Buffalo Soldiers: African American Troops in the US Forces 1866-1945

Buffalo Soldiers: African American Troops in the US Forces 1866-1945

by Ron Field, Alexander Bielakowski, Richard Hook
     
 

The first regular army regiments of African Americans were authorized by Congress in July 1866, and African American soldiers have played an important role in the conflicts of their country ever since. These brave men fought not only tirelessly against the enemy, but also against prejudice and discrimination within the armed forces, striving to be given the chance

Overview

The first regular army regiments of African Americans were authorized by Congress in July 1866, and African American soldiers have played an important role in the conflicts of their country ever since. These brave men fought not only tirelessly against the enemy, but also against prejudice and discrimination within the armed forces, striving to be given the chance to show their worth and fight for their country. Their efforts culminated in the integration of the armed forces, starting in 1946.

This book covers the history of African-American soldiers, from the American Civil War and their initial involvement on the western frontier during the Plains Wars, where they were nicknamed "Buffalo Soldiers" by their Native American enemies. It then examines their role during the age of "American Imperialism," campaigning across Cuba and Mexico before distinguishing themselves in the trenches of World War I. Finally, it examines their participation in World War II, where almost half a million African Americans fought and died for their country and the subsequent desegregation of the armed forces. Accompanied by color illustrations and rare photographs, the text chronicles the actions of these units, their uniform and appearance and how they were to eventually overcome discrimination and prejudice.

Editorial Reviews

From the Publisher

“Through the years, African Americans, dubbed 'Buffalo Soldiers' by the Native American tribes, have had a long and distinguished history of service to the U.S. military. Their devotion to duty, however, did not prevent them from being racially discriminated against by military comrades and civilians alike. This account takes the reader from their beginnings to the end of World War II. Despite African Americans' patriotism and willingness to fight, the US military was still segregated. As time elapsed, that would soon change. In 1954, the remaining African American units were fully integrated into the Army. The 'Buffalo Soldiers' now stood side by side with other American servicemen of all races.” —Military Heritage (June 2009)

“Buffalo Soldiers, an attractive, heavily illustrated volume, briefly introduces the reader to the black soldier of the Civil War, including those of the First Kansas Colored Infantry that was 'unofficially' organized in the summer of 1862, but it concentrates on the postwar years, beginning with the formation of the first regular African American regiments authorized and raised in 1866 and ending with the first moves to desegregate the armed forces in 1946. The book, which is divided into three parts--'New Frontiers,' 'Buffalo Soldiers,' and 'World War II'--concludes with a short essay on integration during the Cold War, and although it contains no source notes, a nice bibliography is included.” —Kansas History: A Journal of the Central Plains (Volume 31, No 4)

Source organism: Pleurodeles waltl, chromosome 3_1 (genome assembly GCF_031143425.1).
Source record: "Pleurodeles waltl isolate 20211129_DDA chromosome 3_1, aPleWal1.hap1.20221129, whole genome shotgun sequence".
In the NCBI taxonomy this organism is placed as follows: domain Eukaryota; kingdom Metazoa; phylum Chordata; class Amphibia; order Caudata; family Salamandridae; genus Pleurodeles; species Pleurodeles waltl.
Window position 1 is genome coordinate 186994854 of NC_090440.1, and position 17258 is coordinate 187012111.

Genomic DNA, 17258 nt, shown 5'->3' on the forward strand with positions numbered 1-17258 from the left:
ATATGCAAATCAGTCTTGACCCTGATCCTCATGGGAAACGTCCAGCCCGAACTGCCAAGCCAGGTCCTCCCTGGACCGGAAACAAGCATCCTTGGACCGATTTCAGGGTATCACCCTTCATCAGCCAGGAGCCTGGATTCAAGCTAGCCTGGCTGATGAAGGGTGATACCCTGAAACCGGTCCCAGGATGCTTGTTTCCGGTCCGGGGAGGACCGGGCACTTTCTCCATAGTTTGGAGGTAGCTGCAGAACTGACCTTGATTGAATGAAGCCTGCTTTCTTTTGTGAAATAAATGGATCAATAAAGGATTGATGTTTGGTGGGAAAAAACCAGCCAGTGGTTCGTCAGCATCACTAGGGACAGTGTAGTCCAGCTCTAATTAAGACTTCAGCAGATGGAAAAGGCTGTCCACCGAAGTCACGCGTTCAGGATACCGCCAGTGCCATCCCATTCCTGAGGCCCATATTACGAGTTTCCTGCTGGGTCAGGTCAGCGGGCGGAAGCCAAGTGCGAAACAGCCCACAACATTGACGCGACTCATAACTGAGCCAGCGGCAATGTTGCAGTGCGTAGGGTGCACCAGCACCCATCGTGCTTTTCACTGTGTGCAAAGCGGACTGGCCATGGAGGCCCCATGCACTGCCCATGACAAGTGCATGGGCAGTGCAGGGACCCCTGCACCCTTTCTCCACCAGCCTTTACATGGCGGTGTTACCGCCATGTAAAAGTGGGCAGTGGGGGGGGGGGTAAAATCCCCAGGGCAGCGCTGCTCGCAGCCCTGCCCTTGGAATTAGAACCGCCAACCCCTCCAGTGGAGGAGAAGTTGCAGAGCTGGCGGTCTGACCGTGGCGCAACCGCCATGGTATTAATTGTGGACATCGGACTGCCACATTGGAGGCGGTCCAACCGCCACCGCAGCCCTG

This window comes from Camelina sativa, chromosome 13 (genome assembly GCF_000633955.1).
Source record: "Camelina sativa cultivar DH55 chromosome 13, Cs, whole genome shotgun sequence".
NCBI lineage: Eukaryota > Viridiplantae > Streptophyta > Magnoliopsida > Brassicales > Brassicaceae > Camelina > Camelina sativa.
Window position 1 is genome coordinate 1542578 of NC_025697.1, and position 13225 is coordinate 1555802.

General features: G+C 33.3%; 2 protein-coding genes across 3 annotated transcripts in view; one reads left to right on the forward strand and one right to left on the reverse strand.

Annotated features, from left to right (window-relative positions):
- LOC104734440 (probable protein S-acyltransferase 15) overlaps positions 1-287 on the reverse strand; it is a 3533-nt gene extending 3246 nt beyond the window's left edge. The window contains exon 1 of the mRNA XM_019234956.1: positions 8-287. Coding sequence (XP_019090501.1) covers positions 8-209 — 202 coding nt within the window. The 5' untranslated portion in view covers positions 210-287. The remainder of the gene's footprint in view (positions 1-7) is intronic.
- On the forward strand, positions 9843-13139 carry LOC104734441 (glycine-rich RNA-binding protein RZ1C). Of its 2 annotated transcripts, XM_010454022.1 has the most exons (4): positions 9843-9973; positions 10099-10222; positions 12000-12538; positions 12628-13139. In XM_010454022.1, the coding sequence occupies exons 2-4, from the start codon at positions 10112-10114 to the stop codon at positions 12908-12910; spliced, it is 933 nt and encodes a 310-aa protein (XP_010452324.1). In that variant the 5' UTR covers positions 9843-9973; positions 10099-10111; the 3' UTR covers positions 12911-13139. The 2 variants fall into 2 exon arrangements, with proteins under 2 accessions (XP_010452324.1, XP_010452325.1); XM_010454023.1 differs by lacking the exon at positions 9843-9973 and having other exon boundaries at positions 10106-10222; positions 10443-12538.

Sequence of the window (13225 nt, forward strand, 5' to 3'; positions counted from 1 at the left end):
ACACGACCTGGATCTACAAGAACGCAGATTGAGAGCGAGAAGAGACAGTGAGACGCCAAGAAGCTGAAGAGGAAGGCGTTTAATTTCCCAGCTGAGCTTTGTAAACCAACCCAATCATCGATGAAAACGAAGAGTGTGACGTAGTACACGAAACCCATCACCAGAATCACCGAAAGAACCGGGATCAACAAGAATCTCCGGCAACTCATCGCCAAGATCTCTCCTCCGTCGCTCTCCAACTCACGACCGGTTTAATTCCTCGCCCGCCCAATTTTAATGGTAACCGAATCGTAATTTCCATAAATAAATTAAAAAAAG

Product Details

ISBN-13:
9781846033438
Publisher:
Bloomsbury USA
Publication date:
11/18/2008
Series:
General Military Series
Pages:
232
Product dimensions:
7.60(w) x 9.60(h) x 1.00(d)

Read an Excerpt

A FEMALE BUFFALO SOLDIER

November 15, 1867 marked a very interesting–and ultimately important–day. To the surprise of many today, and the ignorance of all on that particular day over 140 years ago, Cathay Williams was the first (and only) black female to join Company A, 38th Infantry. With the lack of a thorough physical examination, her masculine and powerful physique, and a decision to change her name to William Cathay, she was able to fool the recruiting officer.

Williams served in the 38th Infantry for the next two years, until she decided that she no longer wanted to be a soldier. A false illness and complaints of rheumatism resulted in another physical examination (this time quite thorough), and she got her discharge as quickly and easily as the permission to join the 38th Infantry.

Meet the Author

Ron Field is Head of History at the Cotswold School in Bourton-on-the-Water. He was awarded a Fulbright Scholarship in 1982 and taught history at Piedmont High School in California from 1982 to 1983. He was associate editor of the Confederate Historical Society of Great Britain, from 1983 to 1992. He is an internationally acknowledged expert on US military history, and was elected a Fellow of the Company of Military Historians, based in Washington, DC, in 2005.

Alexander M. Bielakowski completed his Ph.D. in U.S. military history at Kansas State University. He has written several articles on various aspects of military history, with a special interest in horse cavalry during the 20th Century. In 2000 he attended the West Point Summer Seminar in Military History at the United States Military Academy, and served as a historical consultant and interviewee for the History Channel documentary Animals in Action: Horses (2002). Dr. Bielakowski is an Associate Professor of Military History at the U.S. Army Command and General Staff College, Fort Leavenworth, Kansas.

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